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  • Writer's pictureCafe McMullen

What Makes a Preschool Great?

This week my daughter started her second year of preschool. Now I am looking at all those wide-eyed parents walking into their child’s first day of preschool. As an educator and mother of a preschooler I get asked a lot about what parents should be looking for in a preschool. Should I be looking for a preschool that emphasizes creative playtime or should I be looking for a preschool that emphasizes reading and writing at this early stage?

Many parents are petrified of kindergarten and 1st grade and I am going to be honest, I am too. All parents want to give their child the leg up so that they can prosper and thrive. One study, titled “Is kindergarten the New First Grade?” compared kindergarten teachers’ attitudes nationwide in 1998 and 2010 and found that the percentage of teachers expecting children to know how to read by the end of the year had risen from 30 to 80 percent. For many parents this must mean starting early on reading and writing readiness. Memorizing shapes, colors, and vocabulary list become a parent’s guiding light. However there are far more important and valuable lessons to be learned by our youngest learners. Our smallest learners need to learn investigation, curiosity, and discovery by play, social interaction, while having gentle guided adult involvement. Open-ended adult questions can help kids develop cognitive thinking - a skill encouraged by thinking out loud. These are some of the things that I think about when I look for a good preschool.

One of the most important elements of a preschool is the teacher. “ In a high-quality program, adults are building relationships with the children and paying close attention to their thought process and, by extension, their communication. They’re finding ways to make the children think out loud.” A skilled teacher can weave into their language many pre-literacy and pre-math concepts. They can provide a child plenty of complex and interactive language. Teachers develop their students social and emotional skills, some of the most important lessons early learners need to master. Communication and self-expression are just as important a learned and developed skill.

In all great preschools play is central to learning. Play is essential to development because it contributes to the cognitive, physical, social, and emotional well being of children and youth. Play allows a child to learn, discover, interact and engage with the world around them. Confidence and resilience is discovered through games and the community of the classroom. Story time allows a child to work on pre literacy skills, while playing in the sand box with water and a spatula can ignite the science lover in them. Experimenting for our youngest learners is such a key and intrigal part of what you child should be doing in preschool everyday.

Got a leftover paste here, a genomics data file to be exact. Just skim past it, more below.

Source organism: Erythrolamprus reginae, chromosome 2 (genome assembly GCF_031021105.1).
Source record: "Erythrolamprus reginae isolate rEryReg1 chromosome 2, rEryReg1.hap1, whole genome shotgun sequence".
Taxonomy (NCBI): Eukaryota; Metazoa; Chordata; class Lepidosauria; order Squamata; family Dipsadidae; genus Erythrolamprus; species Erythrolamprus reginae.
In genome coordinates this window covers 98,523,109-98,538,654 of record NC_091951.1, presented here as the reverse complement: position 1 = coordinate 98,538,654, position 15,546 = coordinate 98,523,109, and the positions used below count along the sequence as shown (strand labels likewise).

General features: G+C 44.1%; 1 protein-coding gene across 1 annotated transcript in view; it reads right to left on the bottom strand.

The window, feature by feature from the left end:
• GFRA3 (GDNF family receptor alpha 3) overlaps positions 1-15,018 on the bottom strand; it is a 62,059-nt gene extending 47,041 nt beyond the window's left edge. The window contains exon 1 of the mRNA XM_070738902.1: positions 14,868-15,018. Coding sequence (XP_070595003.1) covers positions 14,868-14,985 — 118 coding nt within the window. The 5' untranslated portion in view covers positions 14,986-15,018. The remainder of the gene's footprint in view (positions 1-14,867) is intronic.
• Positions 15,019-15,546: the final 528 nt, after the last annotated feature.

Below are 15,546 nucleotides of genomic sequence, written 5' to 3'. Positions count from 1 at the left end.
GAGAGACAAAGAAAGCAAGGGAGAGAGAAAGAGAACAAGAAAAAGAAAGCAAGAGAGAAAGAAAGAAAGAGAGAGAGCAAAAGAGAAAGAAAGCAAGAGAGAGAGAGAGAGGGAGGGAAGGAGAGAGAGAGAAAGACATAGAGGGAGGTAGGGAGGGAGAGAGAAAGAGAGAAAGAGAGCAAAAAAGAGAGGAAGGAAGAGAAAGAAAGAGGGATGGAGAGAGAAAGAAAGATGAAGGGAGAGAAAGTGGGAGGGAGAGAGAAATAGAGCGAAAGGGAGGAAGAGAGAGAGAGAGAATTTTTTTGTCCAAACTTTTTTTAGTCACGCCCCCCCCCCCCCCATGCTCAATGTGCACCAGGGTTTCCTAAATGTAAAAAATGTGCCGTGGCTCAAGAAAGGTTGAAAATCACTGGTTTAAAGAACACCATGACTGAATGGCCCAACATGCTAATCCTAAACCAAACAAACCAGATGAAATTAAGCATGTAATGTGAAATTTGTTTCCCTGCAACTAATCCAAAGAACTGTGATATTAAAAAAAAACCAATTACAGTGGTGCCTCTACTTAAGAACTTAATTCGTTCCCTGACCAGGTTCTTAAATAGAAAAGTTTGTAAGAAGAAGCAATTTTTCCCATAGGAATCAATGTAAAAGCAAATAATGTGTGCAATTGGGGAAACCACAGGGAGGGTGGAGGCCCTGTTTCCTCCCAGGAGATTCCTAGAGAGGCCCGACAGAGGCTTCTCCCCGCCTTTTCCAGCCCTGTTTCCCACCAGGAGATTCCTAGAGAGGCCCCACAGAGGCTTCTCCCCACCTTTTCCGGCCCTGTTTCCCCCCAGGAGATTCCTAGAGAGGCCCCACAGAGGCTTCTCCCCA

It’s hard for adults to sometimes appreciate the delicate and nuanced leaning that goes on in preschool. We as adults usually don’t remember what we liked or didn’t like as 3, 4, or 5-year-old leaners. Parents will often think how can learning your ABC’s as early as possible not be beneficial? Parents want to give their kids the best start and why not start with formal education as soon as possible? “Stressing formal learning can turn off preschoolers, many of whom aren’t physically ready to hold a pencil or sit still and complete worksheets,” says Lorayne Carbon, director of the Early Childhood Center at Sarah Lawrence College, in Bronxville, New York.

It has also been shown that kids who start more formal modes of education earlier often do not turn out to excel in elementary school, but in fact deteriorate due to losing eagerness for learning. After years of performing the same tasks students will start to check out.

Preschool is the very beginning of your student’s education. It’s always scary to start things, especially when we want only the best for our kids. Remember that you are there to guide and always be an advocate for your child. Being involved and a part of your child’s preschool will give you first hand knowledge of how you child is flourishing. Get to know the teachers, director, office staff…. All these people your child is spending their day with in one-way or the other. Parent involvement in schools is one of the most important ways a school can be successful.

Originally published in the Huffington Post.

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